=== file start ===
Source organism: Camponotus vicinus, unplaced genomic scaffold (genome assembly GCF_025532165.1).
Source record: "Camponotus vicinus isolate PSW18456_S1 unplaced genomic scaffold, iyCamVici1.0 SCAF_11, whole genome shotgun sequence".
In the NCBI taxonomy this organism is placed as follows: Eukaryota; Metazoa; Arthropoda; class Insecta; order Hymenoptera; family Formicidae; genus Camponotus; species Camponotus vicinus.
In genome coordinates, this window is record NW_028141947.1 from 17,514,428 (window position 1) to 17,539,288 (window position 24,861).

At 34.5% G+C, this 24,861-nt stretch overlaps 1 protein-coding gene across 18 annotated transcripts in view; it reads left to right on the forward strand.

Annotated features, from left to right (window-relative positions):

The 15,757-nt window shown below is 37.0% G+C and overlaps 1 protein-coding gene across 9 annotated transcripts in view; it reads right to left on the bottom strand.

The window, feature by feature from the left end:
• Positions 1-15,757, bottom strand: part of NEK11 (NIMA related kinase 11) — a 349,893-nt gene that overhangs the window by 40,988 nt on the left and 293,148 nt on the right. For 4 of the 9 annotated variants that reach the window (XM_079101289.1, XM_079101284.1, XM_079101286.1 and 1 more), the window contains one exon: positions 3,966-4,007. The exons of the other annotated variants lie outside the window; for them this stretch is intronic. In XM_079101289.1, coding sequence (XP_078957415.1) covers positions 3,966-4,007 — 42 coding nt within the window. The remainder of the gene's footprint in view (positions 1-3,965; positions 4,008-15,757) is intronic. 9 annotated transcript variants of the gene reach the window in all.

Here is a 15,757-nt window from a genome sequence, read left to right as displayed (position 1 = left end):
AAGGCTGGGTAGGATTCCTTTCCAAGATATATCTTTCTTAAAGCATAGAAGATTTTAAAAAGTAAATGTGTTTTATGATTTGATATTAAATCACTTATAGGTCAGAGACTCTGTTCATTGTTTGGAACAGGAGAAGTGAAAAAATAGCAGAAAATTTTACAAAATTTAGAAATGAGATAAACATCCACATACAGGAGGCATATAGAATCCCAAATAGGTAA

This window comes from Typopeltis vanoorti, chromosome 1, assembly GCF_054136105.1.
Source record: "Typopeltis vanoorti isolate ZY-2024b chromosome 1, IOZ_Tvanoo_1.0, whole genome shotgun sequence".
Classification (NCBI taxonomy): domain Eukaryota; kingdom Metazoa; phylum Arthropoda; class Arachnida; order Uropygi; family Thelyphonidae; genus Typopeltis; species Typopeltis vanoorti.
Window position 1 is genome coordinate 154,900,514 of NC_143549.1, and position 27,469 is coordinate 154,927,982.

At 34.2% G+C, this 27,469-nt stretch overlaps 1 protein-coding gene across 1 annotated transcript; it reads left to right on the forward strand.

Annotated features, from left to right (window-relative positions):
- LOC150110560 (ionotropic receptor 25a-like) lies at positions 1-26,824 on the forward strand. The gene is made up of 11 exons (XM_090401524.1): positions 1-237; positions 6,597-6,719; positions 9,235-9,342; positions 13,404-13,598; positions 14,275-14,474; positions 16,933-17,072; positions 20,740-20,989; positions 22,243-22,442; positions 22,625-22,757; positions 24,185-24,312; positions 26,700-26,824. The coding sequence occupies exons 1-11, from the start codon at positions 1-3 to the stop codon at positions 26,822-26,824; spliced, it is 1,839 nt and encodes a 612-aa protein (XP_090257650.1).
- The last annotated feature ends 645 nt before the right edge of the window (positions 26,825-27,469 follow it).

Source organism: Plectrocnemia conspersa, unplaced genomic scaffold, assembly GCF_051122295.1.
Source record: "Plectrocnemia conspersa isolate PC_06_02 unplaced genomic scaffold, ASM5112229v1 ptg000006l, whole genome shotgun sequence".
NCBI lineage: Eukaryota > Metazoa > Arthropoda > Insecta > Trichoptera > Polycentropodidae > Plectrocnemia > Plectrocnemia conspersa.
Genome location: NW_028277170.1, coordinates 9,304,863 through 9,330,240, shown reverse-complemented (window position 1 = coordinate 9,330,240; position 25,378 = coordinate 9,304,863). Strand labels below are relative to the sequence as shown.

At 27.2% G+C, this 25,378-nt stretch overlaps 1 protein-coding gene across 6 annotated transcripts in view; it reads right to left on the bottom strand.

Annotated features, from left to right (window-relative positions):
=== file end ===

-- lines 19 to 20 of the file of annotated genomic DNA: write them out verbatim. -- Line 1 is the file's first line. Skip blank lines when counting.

- The last annotated feature ends 645 nt before the right edge of the window (positions 26,825-27,469 follow it).

Source organism: Plectrocnemia conspersa, unplaced genomic scaffold, assembly GCF_051122295.1.